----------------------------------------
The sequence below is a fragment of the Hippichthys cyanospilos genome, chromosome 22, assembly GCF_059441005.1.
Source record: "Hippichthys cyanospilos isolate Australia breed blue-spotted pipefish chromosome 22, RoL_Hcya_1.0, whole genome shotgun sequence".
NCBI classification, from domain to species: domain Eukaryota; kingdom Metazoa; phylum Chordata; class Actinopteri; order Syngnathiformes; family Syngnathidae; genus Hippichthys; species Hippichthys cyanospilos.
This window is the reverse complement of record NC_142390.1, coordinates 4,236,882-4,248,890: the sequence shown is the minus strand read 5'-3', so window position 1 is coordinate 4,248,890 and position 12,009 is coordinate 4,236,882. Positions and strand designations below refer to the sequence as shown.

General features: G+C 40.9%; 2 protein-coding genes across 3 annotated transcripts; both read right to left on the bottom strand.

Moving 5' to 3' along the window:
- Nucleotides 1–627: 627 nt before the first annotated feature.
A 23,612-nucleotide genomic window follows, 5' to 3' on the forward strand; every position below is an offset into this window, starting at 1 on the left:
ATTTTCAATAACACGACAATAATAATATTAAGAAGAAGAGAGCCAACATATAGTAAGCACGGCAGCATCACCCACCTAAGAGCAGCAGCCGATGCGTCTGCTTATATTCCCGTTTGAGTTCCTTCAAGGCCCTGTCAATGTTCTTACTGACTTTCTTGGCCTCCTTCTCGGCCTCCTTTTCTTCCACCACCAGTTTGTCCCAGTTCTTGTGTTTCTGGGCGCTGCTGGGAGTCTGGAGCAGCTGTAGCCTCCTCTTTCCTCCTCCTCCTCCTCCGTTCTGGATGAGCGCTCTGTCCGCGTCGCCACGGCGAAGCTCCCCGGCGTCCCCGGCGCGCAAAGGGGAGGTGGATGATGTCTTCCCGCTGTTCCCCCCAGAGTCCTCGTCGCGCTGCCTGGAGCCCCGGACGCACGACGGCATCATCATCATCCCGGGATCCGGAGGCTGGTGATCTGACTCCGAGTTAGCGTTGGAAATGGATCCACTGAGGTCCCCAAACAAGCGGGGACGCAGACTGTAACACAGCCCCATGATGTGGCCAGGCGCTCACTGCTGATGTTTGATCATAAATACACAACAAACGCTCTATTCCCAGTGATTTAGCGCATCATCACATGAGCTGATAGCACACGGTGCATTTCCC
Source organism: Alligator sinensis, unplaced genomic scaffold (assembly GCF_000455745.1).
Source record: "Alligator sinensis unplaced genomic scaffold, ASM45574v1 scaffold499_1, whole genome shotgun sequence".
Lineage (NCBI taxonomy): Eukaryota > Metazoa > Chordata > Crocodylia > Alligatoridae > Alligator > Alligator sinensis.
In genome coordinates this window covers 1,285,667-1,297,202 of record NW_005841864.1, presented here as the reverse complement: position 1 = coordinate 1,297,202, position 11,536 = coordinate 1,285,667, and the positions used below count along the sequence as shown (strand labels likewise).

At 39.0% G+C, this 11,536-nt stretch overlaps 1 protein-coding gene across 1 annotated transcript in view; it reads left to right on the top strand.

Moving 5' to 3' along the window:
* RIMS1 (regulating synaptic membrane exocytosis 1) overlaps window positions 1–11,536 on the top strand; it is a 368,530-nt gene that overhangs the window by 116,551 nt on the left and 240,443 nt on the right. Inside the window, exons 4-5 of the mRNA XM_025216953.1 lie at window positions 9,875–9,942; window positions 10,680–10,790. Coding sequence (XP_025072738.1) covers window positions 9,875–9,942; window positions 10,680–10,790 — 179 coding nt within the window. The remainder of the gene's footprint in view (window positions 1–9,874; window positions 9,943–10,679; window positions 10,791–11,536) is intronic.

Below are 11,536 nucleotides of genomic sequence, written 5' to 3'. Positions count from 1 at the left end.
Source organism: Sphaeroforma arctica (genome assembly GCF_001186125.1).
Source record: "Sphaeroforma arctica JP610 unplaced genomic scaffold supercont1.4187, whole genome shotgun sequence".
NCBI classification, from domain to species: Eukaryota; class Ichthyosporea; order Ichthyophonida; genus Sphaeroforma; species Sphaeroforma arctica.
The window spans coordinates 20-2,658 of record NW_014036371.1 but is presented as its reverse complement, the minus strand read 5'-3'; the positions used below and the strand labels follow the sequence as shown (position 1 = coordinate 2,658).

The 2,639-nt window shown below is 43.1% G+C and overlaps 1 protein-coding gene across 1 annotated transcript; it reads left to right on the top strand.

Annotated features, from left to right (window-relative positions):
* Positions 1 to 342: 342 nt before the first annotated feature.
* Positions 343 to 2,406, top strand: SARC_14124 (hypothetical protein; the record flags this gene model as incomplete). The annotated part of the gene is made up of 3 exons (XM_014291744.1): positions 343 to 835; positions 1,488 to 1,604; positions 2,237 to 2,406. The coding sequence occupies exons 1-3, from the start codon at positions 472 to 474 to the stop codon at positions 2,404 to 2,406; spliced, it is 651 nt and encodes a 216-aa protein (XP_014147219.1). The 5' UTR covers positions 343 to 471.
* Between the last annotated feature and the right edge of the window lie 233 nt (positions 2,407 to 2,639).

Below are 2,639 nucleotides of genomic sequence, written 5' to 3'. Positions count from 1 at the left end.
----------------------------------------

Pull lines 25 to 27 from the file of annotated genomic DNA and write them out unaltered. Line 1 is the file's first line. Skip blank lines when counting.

* Positions 343 to 2,406, top strand: SARC_14124 (hypothetical protein; the record flags this gene model as incomplete). The annotated part of the gene is made up of 3 exons (XM_014291744.1): positions 343 to 835; positions 1,488 to 1,604; positions 2,237 to 2,406. The coding sequence occupies exons 1-3, from the start codon at positions 472 to 474 to the stop codon at positions 2,404 to 2,406; spliced, it is 651 nt and encodes a 216-aa protein (XP_014147219.1). The 5' UTR covers positions 343 to 471.
* Between the last annotated feature and the right edge of the window lie 233 nt (positions 2,407 to 2,639).

Below are 2,639 nucleotides of genomic sequence, written 5' to 3'. Positions count from 1 at the left end.